In 1969, while working on his MFA at San Francisco Art Institute, Arnold began filming Luminous Procuress,[16] which went on to win him the 1972 New Director’s award at the San Francisco International Film Festival, an extended exhibition at the Whitney Museum of American Art, and a second invite to Cannes’ Director’s Fortnight.[17] Salvador Dalí was so impressed with the film that he arranged a private screening at the St. Regis Hotel, to which he invited New York’s elite, including Andy Warhol, who also praised the film’s genius. Arnold became a favorite of Dalí’s, and in 1974 he went to study with Dali in Spain, helping Dali to embellish and inaugurate his Teatro-Museo Dalí.[18] Dalí dubbed Arnold the 'prince' of his Court of Miracles, which included other counter-culture icons such as Donyale Luna, Andy Warhol Superstar Ultra Violet, Amanda Lear, Marianne Faithfull, David Bowie and Mick Jagger.[19]

Tableau photography, paintings, and assemblage[edit]

Dressed for Dalí, a tableau-vivant by American artist Steven Arnold.

After returning to California, and failing to make any progress on other film projects, Arnold was driven to find new modes of expression. So he established his Los Angeles photography studio and west coast salon, Zanzibar.[20] From 1982-89, Arnold found his niche, designing and shooting tableau-vivants for four books;[21] he left thousands of living tableau photographs and negatives unpublished. He nurtured close friendships with kindred spirits such as actress Ellen Burstyn and Simon Doonan of Barneys New York. Arnold adored the vast cross-section of society represented at his nightly Salons, but also culled inspiration from his dreams, world religions, sexuality, fine art masterpieces, Jungian archetypes, social attitudes, excess, and artifice, working all night, and waking each afternoon to sketch dreams and visions into his growing collection of sketchbooks. In addition to his photography, Arnold also translated these his drawings into a large body of paintings and assemblage sculpture between 1990 and his death in 1994.[22][23]

Death[edit]

Arnold was diagnosed with AIDS in 1988 at the height of his popularity and died in 1994. His works are in the collections of the Whitney Museum of American Art in New York, Frankfurter Kunstverein in Germany, the Museum of Modern Art (MoMA) in New York, Cinematheque Francaise in Paris, the San Francisco Museum of Modern Art (SF MoMA), the Oakland Museum of California, the ONE National Gay and Lesbian Archive and Museum in Los Angeles, and the Cincinnati Art Museum.[24]

Legacy[edit]

Steven Arnold’s vast artistic catalog continues to be exhibited worldwide, and is the focus of the 2014 documentary Heavenly Bodies.[25][26]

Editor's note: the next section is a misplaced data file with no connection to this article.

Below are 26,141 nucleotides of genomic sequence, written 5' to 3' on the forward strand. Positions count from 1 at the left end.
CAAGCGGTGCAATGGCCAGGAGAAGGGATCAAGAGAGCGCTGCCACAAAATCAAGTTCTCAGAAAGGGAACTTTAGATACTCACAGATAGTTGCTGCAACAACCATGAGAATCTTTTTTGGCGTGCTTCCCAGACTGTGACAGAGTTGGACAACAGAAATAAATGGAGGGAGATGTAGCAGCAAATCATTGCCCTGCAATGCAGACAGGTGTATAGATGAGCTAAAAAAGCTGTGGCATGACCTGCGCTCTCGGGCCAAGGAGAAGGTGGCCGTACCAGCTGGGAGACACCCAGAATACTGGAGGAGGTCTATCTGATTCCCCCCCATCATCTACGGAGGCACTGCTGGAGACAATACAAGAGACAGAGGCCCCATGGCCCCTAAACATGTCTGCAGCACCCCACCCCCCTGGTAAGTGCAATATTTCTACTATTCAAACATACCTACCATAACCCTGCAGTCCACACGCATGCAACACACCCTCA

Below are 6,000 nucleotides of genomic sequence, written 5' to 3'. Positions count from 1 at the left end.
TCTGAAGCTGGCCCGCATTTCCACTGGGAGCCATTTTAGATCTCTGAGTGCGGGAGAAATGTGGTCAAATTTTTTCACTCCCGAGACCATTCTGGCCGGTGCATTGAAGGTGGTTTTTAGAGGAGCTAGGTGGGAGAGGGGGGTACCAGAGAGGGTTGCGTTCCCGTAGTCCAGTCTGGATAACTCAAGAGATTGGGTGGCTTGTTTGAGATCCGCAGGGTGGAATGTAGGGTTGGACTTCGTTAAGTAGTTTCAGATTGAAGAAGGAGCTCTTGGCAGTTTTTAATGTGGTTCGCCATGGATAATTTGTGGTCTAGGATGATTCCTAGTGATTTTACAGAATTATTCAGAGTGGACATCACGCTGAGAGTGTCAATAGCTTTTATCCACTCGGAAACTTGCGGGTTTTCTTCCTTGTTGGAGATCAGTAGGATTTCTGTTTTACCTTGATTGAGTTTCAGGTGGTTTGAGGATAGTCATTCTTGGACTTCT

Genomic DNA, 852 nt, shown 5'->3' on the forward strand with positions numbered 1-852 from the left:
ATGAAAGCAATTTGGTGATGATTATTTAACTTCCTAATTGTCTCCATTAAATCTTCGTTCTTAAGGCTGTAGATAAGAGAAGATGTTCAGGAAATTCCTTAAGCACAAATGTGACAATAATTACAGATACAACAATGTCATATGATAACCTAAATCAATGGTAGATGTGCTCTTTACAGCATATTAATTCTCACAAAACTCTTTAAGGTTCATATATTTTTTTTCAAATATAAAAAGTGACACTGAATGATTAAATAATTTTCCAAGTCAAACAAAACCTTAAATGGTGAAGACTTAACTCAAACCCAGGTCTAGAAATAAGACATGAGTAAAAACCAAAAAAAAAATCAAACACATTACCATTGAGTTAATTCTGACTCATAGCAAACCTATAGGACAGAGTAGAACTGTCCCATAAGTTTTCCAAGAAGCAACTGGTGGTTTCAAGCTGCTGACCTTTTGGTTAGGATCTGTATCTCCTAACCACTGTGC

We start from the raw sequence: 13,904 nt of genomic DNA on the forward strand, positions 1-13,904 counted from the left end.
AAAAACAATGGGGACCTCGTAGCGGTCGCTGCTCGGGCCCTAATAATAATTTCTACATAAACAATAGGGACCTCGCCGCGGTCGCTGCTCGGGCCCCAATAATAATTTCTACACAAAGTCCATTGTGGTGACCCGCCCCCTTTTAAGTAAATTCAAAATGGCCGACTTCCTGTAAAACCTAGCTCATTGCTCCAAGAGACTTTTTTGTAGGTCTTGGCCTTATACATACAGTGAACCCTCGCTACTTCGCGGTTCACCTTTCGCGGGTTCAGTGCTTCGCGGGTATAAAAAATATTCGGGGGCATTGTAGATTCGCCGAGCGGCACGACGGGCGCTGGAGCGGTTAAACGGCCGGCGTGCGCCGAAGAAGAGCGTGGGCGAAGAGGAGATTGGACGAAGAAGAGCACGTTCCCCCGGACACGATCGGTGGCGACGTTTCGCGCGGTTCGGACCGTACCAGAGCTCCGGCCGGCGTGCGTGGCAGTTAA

References[edit]

  1. ^ Arnold, Steven (1996). Steven Arnold. Stemmle Edition. p. 10. ISBN 3-905514-98-2. 
  2. ^ Farago, Stephanie (Unpublished). Heavenly Bodies. The Steven Arnold Archive.  Check date values in: |date= (help)
  3. ^ Farago, Stephanie (Unpublished). Heavenly Bodies. The Steven Arnold Archive.  Check date values in: |date= (help)
  4. ^ "Steven Arnold: Epiphanies". VisualAids.org. Retrieved 26 February 2016. 
  5. ^ Arnold, Steven (1994). Cocktails in Heaven. The Steven Arnold Archive: Unpublished. 
  6. ^ Arnold, Steven (Unpubublished). Cocktails in Heaven. The Steven Arnold Archive.  Check date values in: |date= (help)
  7. ^ Farago, Stephanie (Unpublished). Heavenly Bodies. The Steven Arnold Archive.  Check date values in: |date= (help)
  8. ^ Peter Weiermair, ed. (1996). Steven Arnold: Exotic Tableaux. Edition Stemmle. p. 11. ISBN 3-905514-98-2. 
  9. ^ Panoramic Sketchbooks, Steven Arnold Archive
  10. ^ Farago, Stephanie (Unpublished). Heavenly Bodies. The Steven Arnold Archive.  Check date values in: |date= (help)
  11. ^ Nocturnal Dreamshows
  12. ^ Wiese, Michael (2013). Onward & Upward. Michael Wiese Productions. pp. 52–64. ISBN 978-1-61593-139-2. 
  13. ^ Tent, Pam (2004). Midnight at the Palace. Alyson Books. pp. 31–34. 
  14. ^ rock posters by Steven Arnold
  15. ^ Archive, The Steven Arnold. "Rock Posters". The Steven Arnold Archive. The Steven Arnold Archive. Retrieved August 1, 2013. 
  16. ^ Luminous Procuress
  17. ^ Arnold, Steven (1996). Steven Arnold. Stemmle Edition. ISBN 3-905514-98-2. 
  18. ^ Arnold works with Dali
  19. ^ Darren Pih, ed. (2013). Glam: The Performance of Style. Tate Gallery Publishing. pp. 95–106. ISBN 978-1-849760-92-8. 
  20. ^ salons at Zanzibar
  21. ^ Tableau-vivants
  22. ^ drawings
  23. ^ paintings
  24. ^ Arnold, Steven (1996). Steven Arnold. Edition Stemmle. ISBN 3-905514-98-2. 
  25. ^ Farago, Stephanie. "Heavenly Bodies". IMDB. 
  26. ^ Archive, The Steven Arnold. "The Steven Arnold Archive". 

External links[edit]